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Cleaning Up Breakfast

Consumers are demanding quick, on-the-go breakfasts that do not force them to compromise their high standards of health.


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Many health-conscious consumers wish they had the time to prepare an egg-white frittata or organic fruit salad with homemade granola for breakfast, but this is often just not the case. As modern consumers roll out of bed and pile children into the car, or rush off to begin their busy workdays, breakfast can easily get overlooked. Consumers who want a healthy start to their mornings are looking for quick and easy options that do not force them to lower their standards of what they will, and will not, put into their bodies. 

“People want the most bang for their buck when it comes to nutrition, especially fit people who are really health conscious,” says Jennifer Bacon, co-founder of Westminster, Colo.-based FlapJacked, a producer of better-for-you pancakes and muffin mixes that boast qualities like high-protein and gluten-free. “They’re really in tune with what they put into their bodies. People realizing that they are what they eat is a huge trend, and are eating great to feel great.” 

As Millennials become financially independent and have children of their own, the demand for a combination between health and convenience in breakfast products has quickly grown. Millennial consumers also have a tendency to eat breakfast foods at any given time of day, driving the sales of items that were once only munched on before noon, industry observers say. 

“Millennials are driving the trends—they aren’t sitting down for meals, they eat on-the-go and need convenient, resealable, portable products,” says Arjan Stephens, executive vice president of sales and marketing for Richmond, B.C., Canada-based Nature’s Path. “They don’t have time in the morning so they want something quick, easy and healthy. They are also blurring the lines between dayparts as well as meals and snacks—cereal isn’t just for breakfast for them, they are eating it as a snack or even for dinner.” 

Alison Bailey Vercruysse, founder of 18 Rabbits, a San Francisco-based producer of better-for-you granola and granola products that are developed right in Vercruysse’s kitchen, says her company has found the top three demographics that reach for its products. They are Millennials; “aspirational parents,” who might not have received the most nutritious food growing up but are looking to provide healthier options to their children; and “health mavens,” who are always looking for the newest and best things when it comes to health. Retailers can better-target these key demographics by keeping their aisles stocked with better-for-you items that appeal to the better-for-you breakfast crowd, and by also making sure the word gets out they are carrying products that meet the latest breakfast trends.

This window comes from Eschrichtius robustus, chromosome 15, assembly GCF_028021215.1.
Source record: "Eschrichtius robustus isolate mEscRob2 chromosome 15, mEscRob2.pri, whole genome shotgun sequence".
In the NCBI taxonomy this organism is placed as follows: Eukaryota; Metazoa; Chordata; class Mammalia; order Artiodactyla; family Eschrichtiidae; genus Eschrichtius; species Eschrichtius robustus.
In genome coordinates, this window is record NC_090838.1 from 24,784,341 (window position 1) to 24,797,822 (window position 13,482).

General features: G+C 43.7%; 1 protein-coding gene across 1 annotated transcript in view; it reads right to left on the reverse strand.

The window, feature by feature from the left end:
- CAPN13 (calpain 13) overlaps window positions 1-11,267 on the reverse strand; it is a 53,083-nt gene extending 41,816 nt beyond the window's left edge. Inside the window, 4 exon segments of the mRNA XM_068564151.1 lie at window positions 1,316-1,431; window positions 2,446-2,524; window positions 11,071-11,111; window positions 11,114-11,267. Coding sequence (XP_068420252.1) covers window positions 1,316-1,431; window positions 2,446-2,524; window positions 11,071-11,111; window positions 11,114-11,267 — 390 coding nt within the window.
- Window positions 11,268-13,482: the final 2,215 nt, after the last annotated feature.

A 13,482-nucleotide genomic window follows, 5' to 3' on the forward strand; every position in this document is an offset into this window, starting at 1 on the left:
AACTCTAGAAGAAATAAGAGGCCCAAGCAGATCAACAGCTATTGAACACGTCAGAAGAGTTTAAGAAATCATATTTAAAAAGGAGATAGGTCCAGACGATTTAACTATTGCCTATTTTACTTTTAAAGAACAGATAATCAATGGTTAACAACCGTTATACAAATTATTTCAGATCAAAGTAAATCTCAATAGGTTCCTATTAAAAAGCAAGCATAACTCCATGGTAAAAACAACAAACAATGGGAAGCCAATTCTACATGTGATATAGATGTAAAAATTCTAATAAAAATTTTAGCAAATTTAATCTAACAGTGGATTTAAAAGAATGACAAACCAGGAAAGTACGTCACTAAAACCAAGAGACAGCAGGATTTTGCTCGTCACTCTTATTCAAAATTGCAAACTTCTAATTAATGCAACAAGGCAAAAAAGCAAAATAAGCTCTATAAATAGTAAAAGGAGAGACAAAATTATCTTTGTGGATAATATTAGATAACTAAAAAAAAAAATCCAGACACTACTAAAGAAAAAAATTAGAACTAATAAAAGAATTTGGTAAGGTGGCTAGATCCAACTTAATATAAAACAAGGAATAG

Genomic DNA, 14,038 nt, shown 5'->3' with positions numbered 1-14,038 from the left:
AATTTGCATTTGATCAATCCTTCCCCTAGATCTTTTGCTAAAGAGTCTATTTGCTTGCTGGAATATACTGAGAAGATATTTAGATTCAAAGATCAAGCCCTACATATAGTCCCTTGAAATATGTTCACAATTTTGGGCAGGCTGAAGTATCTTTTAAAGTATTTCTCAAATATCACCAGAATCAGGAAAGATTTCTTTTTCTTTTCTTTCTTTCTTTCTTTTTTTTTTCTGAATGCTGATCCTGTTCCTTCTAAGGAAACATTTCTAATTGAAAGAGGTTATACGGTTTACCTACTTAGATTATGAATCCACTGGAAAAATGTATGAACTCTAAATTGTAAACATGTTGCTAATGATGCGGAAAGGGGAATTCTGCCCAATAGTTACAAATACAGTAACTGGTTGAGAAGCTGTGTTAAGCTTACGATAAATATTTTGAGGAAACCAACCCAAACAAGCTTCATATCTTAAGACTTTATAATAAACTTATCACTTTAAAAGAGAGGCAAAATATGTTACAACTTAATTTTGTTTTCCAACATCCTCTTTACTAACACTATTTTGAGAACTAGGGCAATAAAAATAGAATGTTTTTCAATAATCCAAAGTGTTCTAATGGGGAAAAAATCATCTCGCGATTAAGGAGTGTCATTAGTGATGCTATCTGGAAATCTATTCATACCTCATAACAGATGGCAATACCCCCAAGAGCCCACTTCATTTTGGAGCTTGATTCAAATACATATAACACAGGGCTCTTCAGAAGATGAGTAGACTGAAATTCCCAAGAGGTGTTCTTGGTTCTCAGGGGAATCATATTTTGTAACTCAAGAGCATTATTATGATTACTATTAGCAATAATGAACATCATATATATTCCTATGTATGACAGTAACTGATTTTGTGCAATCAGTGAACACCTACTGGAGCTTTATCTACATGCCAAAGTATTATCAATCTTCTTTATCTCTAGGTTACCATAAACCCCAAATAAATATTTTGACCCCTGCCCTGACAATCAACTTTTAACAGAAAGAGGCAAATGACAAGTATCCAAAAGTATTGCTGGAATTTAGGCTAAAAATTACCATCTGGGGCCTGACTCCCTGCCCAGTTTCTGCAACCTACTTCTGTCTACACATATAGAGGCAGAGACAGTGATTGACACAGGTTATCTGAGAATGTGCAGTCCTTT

“Our Millennial moms are savvier than ever and interested in living a healthy lifestyle. It is important that they are feeding themselves and their families great tasting products that make them feel good,” says Tracy Russell, director of marketing for Naples, Fla.-based Back to Nature Foods Co. “Our consumers are learning through word of mouth more than ever and are very active with technology, which is why we focus our marketing efforts on digital, bloggers and social media.” 

One of the most important qualities consumers are looking for in their morning meal is protein, which will power them through their day and keep them feeling full during that stressful early afternoon meeting. Good Food Made Simple has recognized that need, and just launched an extension on its breakfast scramble bowls; the new addition features uncured Canadian bacon and is packed full of protein. The company also offers breakfast burritos that give consumers the wholesome protein of eggs and combines them with ingredients that promise qualities like no antibiotics ever and no added hormones. According to Julia Khodabandeh, director of marketing for the Wellesley, Mass.-based company, sales of its breakfast burritos were up 34 percent in 2016 compared with the previous year, and the entire breakfast burrito segment was up 29 percent. 

“There’s a huge growth in breakfast handhelds as we see more consumers who are looking for healthier on-the-go options,” Khodabandeh says. “Certainly breakfast burritos can give them that portability.” 

Ruiz Foods recently rolled out its El Monterey Signature Simply Breakfast Egg, Turkey Sausage and Cheese Burrito, which is made with real scrambled eggs and whole grain tortillas. The breakfast burritos offer 11-grams of protein at only 220 calories per serving.

“El Monterey Signature Breakfast Burritos and El Monterey Signature Simply Breakfast Burritos offer great solutions right in the frozen food aisle, saving consumers time and money while making fueling up for the school day easy and convenient,” says Rachel Cullen, president and CEO of the Dinuba, Calif.-based company. 

A quick, healthy breakfast that offers high levels of protein does not necessarily have to come out of the microwave. In fact, recent innovations have shown high levels of protein can come in unexpected packages, such as FlapJacked’s lines of high-protein pancake and muffin mixes, and the new addition of its gluten-free pancake mixes. Bacon says these products offer health-conscious consumers a quick option that tastes great and provides some of the qualities they are looking for in their breakfasts.